Today, the world faces the most significant migration in its modern history. Data from the United Nations highlights the existence of more than 244 million international migrants around the world, as a result of wars, natural disasters, political and economic factors.

Simultaneously, technological advances in machine learning steer a wave of automation, driven by the opinion that machines are more efficient and objective and make fewer errors. However, do machines have a point of view? are machines objective? Or is their objectivity based on our biases and assumptions about what should be accepted or rejected by society?


As a speculative machine learning assignment, ABC (AI Border Control) explores not only the playful potential of a trainable machine but also the wider questions and debates revolving around A.I development. ABC exists at an airport, where border control agents have been replaced by trained, intelligent machines.

Travelers and immigrants crossing into another country first need to activate the machine with their biometric passports (fingerprints). After which they proceed to walk through a full body scan and finally a face scan. Based on five intentionally random variables – Happiness Index, Terrorist Tendencies, Laziness Index, Mental Diseases and Genetic Perfection, ABC accepts or rejects the travelers’ entry into the country.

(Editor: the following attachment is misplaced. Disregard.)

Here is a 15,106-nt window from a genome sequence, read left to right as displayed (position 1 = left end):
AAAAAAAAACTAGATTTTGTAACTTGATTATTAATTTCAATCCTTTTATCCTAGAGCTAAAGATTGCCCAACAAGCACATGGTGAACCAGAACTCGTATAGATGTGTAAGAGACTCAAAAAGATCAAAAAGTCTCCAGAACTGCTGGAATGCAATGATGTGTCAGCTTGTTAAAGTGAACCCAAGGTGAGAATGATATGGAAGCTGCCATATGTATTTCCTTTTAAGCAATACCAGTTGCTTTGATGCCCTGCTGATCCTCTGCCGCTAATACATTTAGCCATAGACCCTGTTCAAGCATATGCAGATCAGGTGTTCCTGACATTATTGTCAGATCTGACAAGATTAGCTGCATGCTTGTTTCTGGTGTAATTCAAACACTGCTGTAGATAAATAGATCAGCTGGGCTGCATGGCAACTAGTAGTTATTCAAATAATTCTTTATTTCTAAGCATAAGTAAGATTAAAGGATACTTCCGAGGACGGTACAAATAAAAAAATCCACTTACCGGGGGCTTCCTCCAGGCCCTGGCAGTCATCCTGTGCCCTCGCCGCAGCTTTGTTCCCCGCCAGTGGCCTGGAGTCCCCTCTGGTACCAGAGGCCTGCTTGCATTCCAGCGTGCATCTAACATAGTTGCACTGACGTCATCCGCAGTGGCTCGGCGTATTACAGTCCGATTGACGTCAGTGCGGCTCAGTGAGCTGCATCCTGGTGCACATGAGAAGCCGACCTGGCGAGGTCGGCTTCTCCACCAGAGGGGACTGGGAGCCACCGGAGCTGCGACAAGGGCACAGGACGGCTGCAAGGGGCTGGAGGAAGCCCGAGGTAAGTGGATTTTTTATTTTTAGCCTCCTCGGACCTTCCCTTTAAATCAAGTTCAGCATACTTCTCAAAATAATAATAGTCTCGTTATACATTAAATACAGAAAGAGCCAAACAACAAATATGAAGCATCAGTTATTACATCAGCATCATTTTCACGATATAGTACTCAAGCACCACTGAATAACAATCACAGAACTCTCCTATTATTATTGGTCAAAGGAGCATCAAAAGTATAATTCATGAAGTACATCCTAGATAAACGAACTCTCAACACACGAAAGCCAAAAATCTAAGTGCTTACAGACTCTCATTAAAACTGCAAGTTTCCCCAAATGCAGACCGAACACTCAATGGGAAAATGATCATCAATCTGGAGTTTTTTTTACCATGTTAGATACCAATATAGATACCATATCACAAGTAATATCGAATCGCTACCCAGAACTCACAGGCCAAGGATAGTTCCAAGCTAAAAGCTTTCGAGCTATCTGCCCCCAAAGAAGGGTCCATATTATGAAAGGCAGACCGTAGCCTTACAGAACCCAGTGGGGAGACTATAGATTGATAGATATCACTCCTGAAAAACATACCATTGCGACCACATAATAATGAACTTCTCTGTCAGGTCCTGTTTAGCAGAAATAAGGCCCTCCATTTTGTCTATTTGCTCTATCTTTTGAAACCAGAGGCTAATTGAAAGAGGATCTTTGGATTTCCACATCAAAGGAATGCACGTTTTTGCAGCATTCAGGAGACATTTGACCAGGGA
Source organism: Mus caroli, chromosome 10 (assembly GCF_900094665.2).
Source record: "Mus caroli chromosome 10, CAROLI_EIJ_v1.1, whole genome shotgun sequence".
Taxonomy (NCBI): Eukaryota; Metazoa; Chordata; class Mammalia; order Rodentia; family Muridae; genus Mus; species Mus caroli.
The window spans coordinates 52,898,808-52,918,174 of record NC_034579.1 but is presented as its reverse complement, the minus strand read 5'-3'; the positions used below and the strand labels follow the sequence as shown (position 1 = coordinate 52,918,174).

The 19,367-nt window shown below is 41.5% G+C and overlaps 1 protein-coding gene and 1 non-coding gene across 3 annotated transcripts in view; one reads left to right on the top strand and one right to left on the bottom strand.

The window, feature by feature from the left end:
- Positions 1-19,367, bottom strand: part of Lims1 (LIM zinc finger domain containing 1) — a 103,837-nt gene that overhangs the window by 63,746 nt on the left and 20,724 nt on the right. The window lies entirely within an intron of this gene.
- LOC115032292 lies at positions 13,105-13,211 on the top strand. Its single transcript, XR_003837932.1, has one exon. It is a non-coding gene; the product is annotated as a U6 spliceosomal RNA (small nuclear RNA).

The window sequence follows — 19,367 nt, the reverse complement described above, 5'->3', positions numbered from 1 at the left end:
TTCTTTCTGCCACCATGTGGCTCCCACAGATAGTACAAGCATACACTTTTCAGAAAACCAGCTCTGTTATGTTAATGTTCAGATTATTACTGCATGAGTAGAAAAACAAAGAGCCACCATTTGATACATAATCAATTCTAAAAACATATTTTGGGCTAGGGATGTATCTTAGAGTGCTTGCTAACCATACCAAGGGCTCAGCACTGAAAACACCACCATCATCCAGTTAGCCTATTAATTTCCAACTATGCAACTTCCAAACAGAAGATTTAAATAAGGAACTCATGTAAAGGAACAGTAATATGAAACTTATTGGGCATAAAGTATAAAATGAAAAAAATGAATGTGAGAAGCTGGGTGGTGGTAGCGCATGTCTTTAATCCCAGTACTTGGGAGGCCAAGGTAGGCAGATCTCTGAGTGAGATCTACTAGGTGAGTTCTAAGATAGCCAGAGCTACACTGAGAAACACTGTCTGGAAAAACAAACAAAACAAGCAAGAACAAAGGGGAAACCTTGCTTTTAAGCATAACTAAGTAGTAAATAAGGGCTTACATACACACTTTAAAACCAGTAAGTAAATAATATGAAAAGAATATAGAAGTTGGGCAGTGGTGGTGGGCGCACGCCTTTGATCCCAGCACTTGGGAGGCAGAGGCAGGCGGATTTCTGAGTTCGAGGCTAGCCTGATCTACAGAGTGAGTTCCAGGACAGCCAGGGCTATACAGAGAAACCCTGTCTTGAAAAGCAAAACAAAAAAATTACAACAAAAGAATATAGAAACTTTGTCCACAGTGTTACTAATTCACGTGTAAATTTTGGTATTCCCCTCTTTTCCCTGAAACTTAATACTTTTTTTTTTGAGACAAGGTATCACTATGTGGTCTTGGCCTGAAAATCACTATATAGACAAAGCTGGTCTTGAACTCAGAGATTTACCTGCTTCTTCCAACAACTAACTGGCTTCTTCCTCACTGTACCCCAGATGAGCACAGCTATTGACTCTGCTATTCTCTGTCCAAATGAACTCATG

This project was designed in an effort to highlight the biases embedded into trained systems and the risk of handing over decisional power to such machines.

The prototype is composed of two main components:

  • A fingerprint scanner programmed using an Arduino microprocessor and created using a force resistor sensor and an RGB LED.
  • A  pre-existing facial tracking algorithm, altered and trained using p5.js.